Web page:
Chinese business helps film hit number

Danny Boyle’s “Slumdog Millionaire” jumped the $300 million mark at the worldwide box office over the March 27-29 frame, taking in $11.2 million for the weekend.

Just a few indie films have reached those heights: Mel Gibson’s “The Passion of the Christ” earned a whopping $611.9 million worldwide, while “My Big Fat Greek Wedding” earned $368.7million.

“Slumdog’s” foreign cume is $165 million; domestic, $139 million. Worldwide total is $305 million.

The $11.2 million weekend haul also was good enough to return “Slumdog” to the No. 1 spot on the international B.O. chart. The film grossed $2.2 million in its Chinese launch, a strong number for this time of year.

“Slumdog” also did good business in its sophomore sesh in Germany, grossing $2.5 million for a cume of $5.6 million via Prokino.

Before “Slumdog” numbers rolled in, it appeared Nicolas Cage actioner “Knowing” had won the weekend abroad.

“Knowing,” from Summit Entertainment, grossed roughly $9.8 million from 1,711 runs as it launched in nine markets for a foreign cume of $14.5 million and a worldwide cume of $61 million in the pic’s first 10 days in release.

It landed atop the box office in the U.K., where it opened to $3.6 million from 390 runs. That makes it one of the best showings ever for a Cage pic and ties the opening weekend of “National Treasure 2.”

“Knowing” fared well in helmer Alex Proyas’ native Australia, where it opened to $1.4 million from 192 locations.

Generally speaking, it was a modest sesh at the international box office, but “Slumdog” and “Knowing” were among a handful of consistent performers.

Warner Bros.’ “Gran Torino” placed No. 3 for the weekend, grossing $8.9 million from 2,800 screens in 45 markets for an eye-popping foreign cume of $73.3 million.

In Italy, “Torino” scored a rare coup, scaling the numero uno berth in its third frame, up from No. 2. “Torino” slid a mere 13% in its third weekend for a $1.7 million haul off 323 for a roaring $7.5 million Italo cume.

“Torino” was down only 17% in its third frame in Gaul, bringing its cume there to $20.5 million.

Twentieth Century Fox’s “Marley and Me,” like “Torino,” continued to fetch good business. The pic grossed $8.2 million from 3,064 runs in 41 markets, led by a $2.5 million third weekend in the U.K. and a $1.9 million Japanese launch. The pic’s foreign cume is $72.7 million.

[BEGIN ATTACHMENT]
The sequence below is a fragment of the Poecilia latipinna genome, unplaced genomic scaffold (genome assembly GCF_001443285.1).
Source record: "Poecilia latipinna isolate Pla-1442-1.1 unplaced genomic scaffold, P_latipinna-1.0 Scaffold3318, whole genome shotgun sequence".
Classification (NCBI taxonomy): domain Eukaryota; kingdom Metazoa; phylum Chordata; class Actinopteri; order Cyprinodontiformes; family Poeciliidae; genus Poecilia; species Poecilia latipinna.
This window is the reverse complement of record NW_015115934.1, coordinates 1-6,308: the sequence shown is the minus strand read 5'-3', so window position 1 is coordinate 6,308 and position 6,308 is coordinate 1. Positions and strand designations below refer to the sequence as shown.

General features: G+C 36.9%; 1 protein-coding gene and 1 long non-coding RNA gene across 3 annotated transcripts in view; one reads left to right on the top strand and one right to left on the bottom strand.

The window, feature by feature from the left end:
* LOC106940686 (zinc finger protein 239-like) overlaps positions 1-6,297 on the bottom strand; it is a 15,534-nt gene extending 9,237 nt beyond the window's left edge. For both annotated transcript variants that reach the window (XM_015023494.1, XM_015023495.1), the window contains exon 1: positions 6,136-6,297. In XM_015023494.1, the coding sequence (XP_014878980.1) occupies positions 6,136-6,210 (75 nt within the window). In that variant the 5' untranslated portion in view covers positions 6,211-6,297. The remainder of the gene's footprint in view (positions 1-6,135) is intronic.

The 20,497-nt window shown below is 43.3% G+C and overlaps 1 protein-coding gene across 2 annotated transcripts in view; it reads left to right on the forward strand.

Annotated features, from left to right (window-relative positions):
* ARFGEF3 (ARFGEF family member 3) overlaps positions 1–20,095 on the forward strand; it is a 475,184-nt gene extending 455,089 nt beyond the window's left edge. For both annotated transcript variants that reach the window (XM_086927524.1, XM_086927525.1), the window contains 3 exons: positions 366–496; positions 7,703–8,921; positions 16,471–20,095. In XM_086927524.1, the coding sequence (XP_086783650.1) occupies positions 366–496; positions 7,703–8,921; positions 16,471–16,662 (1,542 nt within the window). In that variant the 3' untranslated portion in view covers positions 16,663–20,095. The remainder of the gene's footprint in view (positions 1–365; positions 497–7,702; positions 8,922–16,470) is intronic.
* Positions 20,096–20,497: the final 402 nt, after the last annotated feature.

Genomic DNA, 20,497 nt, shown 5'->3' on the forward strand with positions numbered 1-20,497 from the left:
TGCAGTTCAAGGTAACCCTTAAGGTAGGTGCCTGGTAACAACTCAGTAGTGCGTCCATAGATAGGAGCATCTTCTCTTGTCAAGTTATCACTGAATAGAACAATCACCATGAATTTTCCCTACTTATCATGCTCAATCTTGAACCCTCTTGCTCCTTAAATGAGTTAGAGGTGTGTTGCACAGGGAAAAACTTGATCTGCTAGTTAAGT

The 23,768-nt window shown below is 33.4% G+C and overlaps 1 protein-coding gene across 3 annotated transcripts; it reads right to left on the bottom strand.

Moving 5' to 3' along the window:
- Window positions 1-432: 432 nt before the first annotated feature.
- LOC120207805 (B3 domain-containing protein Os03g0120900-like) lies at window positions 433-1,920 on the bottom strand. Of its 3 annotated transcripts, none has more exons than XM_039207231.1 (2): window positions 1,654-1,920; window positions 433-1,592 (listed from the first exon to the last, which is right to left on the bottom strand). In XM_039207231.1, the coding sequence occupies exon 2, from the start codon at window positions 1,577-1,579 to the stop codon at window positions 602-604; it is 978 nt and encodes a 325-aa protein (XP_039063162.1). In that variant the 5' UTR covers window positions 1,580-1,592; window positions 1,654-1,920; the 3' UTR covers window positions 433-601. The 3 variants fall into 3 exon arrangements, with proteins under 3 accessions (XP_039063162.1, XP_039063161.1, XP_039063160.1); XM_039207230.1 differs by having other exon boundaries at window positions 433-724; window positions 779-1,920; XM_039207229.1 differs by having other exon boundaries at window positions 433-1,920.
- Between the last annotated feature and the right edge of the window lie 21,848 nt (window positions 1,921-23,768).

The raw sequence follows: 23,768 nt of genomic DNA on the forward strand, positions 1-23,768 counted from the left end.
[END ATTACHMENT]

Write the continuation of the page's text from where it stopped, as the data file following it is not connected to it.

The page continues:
American comedies don’t always play well overseas, but “Marley,” and Sony’s “Paul Blart: Mall Cop” to a lesser extent, are bucking that trend .

“Mall Cop” grossed $7.9 million from 1,572 locations in 14 markets for a cume of $14.3 million early in its run. The Kevin James laffer all but conquered Germany, where James enjoys huge popularity thanks to his TV show “The King of Queens.” The comedy opened to an impressive $4.2 million from 299.

Universal’s Julia Roberts-Clive Owen starrer “Duplicity” stayed moderate, grossing $6.9 million from 1,809 runs in 19 markets, led by a $2.5 millionFrench launch.

DreamWorks Animation and Paramount’s 3-D toon “Monsters vs. Aliens” grossed $4.6 million as it expanded into eight markets following its opening in Russia and Ukraine the weekend before. Foreign cume through March 29 was $14.4 million in the pic’s first 10 days in release. Like other family pics, “Monsters” is rolling out slowly overseas.

Paramount’s “Watchmen” continued to fade fast at the international B.O., grossing $4.6 million from 3,737 runs in 60 markets, led by a moderate $1.2 millionJapanese opening. The pic has cumed $68 million overseas.

Among local language titles, French laffer “Coco” continues to do boffo business in Gaul, cuming $18.6 million from 871 in its first 12 days in release.

Fantasy actioner “Yatterman” topped the Japanese box office for the fourth weekend in a row, bringing its cume to $22 million, the fourth-highest-grossing pic of the year in Japan.

In Italy’s arthouse arena, James Gray’s “Two Lovers” bowed decently, pulling $354,000 off 108 via local distrib BIM Distribuzione.

Elsewhere at the foreign box office for the weekend, Warner Bros. announced that “The Curious Case of Benjamin Button” had crossed the $200 million milestone in foreign grosses.

David Hayhurst in Paris, Emilio Mayorga in Madrid, Ed Meza in Berlin, Mark Schilling in Tokyo and Nick Vivarelli in Rome contributed to this report.

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